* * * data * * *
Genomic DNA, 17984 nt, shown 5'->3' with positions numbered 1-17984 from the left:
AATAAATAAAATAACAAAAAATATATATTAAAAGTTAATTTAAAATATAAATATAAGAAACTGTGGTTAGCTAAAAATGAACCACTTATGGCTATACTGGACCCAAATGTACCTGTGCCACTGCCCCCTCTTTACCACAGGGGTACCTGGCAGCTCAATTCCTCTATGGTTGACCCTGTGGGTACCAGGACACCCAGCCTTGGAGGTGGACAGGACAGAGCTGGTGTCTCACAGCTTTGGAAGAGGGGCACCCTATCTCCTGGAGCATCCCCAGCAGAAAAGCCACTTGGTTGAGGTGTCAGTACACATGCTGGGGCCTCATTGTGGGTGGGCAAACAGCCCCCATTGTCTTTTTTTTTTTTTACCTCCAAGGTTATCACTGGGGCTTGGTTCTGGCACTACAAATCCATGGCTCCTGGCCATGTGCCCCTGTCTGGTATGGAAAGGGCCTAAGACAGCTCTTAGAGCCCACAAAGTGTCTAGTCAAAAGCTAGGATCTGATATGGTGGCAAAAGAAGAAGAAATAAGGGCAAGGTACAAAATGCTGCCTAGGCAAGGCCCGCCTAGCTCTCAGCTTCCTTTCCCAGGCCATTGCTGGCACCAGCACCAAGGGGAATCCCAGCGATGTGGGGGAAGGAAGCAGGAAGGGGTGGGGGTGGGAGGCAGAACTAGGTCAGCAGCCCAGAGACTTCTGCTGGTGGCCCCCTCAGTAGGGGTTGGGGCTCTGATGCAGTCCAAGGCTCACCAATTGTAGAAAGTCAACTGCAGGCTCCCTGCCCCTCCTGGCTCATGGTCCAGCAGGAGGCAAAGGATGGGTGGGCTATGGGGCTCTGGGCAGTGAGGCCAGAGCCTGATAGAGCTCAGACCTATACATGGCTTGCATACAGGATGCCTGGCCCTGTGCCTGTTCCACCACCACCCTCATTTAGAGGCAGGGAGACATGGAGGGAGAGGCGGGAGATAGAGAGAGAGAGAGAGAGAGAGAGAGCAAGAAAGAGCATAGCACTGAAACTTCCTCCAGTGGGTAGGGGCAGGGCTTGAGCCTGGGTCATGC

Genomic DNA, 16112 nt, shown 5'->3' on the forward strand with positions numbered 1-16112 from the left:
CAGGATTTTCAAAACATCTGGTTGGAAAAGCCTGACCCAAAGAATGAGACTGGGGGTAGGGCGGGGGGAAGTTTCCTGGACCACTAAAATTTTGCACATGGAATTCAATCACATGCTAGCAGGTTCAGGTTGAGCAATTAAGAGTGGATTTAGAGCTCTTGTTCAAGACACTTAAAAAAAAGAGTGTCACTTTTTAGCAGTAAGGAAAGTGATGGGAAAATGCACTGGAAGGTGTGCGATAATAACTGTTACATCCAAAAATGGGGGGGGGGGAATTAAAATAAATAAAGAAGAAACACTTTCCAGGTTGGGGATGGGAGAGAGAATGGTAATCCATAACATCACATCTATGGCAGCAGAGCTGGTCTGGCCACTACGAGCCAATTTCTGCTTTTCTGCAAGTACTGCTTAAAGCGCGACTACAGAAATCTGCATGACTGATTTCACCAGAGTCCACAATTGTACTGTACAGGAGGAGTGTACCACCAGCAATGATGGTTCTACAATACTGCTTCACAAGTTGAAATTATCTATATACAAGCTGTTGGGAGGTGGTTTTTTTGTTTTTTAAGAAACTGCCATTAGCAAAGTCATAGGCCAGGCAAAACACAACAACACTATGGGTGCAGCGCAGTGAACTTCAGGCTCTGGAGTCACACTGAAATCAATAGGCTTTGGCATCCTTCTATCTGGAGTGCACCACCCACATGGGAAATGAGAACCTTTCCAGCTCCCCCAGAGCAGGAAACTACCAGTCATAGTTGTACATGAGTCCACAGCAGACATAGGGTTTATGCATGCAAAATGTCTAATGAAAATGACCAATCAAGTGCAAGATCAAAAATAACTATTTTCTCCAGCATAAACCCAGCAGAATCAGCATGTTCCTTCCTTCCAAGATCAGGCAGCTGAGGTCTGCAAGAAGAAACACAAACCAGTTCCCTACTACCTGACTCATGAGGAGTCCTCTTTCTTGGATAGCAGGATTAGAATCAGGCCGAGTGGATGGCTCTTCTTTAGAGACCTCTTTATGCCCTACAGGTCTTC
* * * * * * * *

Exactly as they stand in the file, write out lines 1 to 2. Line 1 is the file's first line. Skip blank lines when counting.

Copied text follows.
Genomic DNA, 17984 nt, shown 5'->3' with positions numbered 1-17984 from the left:
AATAAATAAAATAACAAAAAATATATATTAAAAGTTAATTTAAAATATAAATATAAGAAACTGTGGTTAGCTAAAAATGAACCACTTATGGCTATACTGGACCCAAATGTACCTGTGCCACTGCCCCCTCTTTACCACAGGGGTACCTGGCAGCTCAATTCCTCTATGGTTGACCCTGTGGGTACCAGGACACCCAGCCTTGGAGGTGGACAGGACAGAGCTGGTGTCTCACAGCTTTGGAAGAGGGGCACCCTATCTCCTGGAGCATCCCCAGCAGAAAAGCCACTTGGTTGAGGTGTCAGTACACATGCTGGGGCCTCATTGTGGGTGGGCAAACAGCCCCCATTGTCTTTTTTTTTTTTTACCTCCAAGGTTATCACTGGGGCTTGGTTCTGGCACTACAAATCCATGGCTCCTGGCCATGTGCCCCTGTCTGGTATGGAAAGGGCCTAAGACAGCTCTTAGAGCCCACAAAGTGTCTAGTCAAAAGCTAGGATCTGATATGGTGGCAAAAGAAGAAGAAATAAGGGCAAGGTACAAAATGCTGCCTAGGCAAGGCCCGCCTAGCTCTCAGCTTCCTTTCCCAGGCCATTGCTGGCACCAGCACCAAGGGGAATCCCAGCGATGTGGGGGAAGGAAGCAGGAAGGGGTGGGGGTGGGAGGCAGAACTAGGTCAGCAGCCCAGAGACTTCTGCTGGTGGCCCCCTCAGTAGGGGTTGGGGCTCTGATGCAGTCCAAGGCTCACCAATTGTAGAAAGTCAACTGCAGGCTCCCTGCCCCTCCTGGCTCATGGTCCAGCAGGAGGCAAAGGATGGGTGGGCTATGGGGCTCTGGGCAGTGAGGCCAGAGCCTGATAGAGCTCAGACCTATACATGGCTTGCATACAGGATGCCTGGCCCTGTGCCTGTTCCACCACCACCCTCATTTAGAGGCAGGGAGACATGGAGGGAGAGGCGGGAGATAGAGAGAGAGAGAGAGAGAGAGAGAGCAAGAAAGAGCATAGCACTGAAACTTCCTCCAGTGGGTAGGGGCAGGGCTTGAGCCTGGGTCATGC